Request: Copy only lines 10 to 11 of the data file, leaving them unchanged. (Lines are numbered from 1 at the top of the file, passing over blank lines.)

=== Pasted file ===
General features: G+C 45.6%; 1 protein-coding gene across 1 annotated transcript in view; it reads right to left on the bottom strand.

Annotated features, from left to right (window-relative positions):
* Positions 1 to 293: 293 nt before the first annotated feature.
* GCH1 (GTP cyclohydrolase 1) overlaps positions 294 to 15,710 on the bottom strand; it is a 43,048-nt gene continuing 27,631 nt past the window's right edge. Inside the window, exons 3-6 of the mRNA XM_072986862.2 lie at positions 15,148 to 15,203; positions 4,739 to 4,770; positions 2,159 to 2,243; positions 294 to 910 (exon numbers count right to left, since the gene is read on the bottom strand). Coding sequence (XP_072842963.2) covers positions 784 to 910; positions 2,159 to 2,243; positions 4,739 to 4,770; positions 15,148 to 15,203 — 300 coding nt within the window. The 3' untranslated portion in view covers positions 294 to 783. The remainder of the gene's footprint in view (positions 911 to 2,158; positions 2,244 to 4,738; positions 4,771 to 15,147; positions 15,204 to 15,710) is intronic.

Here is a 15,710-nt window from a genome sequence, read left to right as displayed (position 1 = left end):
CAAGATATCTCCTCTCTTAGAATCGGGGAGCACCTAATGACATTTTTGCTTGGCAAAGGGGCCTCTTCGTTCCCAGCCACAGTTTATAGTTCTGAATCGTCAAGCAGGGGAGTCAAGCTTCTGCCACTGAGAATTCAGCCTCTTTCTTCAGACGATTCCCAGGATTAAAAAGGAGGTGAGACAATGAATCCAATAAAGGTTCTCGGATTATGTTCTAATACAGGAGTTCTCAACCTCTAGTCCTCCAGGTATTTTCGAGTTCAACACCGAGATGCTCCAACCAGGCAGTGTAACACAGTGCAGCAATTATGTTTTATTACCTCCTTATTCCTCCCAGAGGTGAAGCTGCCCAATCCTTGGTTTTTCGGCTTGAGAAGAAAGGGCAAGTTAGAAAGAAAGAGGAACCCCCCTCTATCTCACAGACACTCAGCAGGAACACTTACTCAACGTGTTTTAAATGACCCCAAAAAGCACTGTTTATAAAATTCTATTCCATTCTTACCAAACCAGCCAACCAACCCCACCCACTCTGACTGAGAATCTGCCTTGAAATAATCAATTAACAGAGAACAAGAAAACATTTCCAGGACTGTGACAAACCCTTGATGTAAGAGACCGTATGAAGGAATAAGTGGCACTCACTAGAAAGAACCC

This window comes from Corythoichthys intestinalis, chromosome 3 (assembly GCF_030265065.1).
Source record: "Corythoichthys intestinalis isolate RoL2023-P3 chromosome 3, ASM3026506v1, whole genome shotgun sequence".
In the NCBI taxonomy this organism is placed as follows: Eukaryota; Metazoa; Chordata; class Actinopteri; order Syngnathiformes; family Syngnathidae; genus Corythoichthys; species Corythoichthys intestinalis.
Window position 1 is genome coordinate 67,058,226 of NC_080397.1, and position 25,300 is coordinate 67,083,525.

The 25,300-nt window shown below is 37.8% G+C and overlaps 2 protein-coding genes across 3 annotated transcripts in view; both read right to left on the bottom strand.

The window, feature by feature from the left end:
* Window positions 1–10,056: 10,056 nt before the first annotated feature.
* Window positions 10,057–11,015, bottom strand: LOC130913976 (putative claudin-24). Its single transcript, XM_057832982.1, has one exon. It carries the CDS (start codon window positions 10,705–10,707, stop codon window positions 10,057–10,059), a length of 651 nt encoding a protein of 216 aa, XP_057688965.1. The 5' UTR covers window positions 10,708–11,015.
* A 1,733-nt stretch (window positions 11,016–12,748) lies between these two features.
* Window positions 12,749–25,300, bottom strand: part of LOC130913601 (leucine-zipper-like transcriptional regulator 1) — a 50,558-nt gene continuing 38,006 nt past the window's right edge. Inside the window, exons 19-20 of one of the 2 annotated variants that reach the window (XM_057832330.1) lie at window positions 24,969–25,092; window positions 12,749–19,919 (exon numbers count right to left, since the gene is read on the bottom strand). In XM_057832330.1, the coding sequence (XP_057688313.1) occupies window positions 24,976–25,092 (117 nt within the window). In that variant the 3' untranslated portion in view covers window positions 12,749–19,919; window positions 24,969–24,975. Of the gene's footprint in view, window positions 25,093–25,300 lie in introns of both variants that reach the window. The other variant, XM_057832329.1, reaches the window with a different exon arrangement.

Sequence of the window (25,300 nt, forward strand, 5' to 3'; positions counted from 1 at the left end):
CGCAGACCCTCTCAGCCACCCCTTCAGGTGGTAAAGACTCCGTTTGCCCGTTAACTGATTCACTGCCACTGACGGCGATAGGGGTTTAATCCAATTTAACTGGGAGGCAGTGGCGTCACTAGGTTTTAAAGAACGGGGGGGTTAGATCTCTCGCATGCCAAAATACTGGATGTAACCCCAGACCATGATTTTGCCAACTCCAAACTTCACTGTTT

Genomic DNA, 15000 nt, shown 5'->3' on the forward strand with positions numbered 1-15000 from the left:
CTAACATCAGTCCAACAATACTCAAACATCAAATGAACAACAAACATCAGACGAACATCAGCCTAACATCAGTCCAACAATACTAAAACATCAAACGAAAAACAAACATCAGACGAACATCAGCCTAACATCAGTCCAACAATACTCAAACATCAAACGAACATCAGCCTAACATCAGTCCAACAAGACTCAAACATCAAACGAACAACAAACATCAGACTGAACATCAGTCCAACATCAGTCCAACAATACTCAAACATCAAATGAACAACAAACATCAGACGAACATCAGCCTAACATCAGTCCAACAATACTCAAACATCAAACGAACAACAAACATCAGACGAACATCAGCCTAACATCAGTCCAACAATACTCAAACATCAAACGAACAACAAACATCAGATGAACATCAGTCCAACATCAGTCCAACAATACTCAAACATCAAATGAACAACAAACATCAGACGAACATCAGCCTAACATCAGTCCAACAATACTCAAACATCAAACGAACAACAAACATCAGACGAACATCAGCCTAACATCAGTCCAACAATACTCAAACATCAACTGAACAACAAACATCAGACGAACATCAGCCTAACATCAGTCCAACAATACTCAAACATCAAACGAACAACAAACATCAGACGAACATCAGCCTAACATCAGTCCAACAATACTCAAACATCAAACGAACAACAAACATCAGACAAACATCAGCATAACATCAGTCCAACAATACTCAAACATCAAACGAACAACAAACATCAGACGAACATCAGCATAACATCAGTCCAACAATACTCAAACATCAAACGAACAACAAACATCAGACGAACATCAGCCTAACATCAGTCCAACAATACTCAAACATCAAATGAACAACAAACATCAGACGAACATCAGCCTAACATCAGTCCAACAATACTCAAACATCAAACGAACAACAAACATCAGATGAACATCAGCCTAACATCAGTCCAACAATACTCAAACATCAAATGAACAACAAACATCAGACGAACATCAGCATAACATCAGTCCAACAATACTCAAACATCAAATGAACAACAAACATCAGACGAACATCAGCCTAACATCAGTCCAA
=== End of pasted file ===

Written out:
Window position 1 is genome coordinate 67,058,226 of NC_080397.1, and position 25,300 is coordinate 67,083,525.

The 25,300-nt window shown below is 37.8% G+C and overlaps 2 protein-coding genes across 3 annotated transcripts in view; both read right to left on the bottom strand.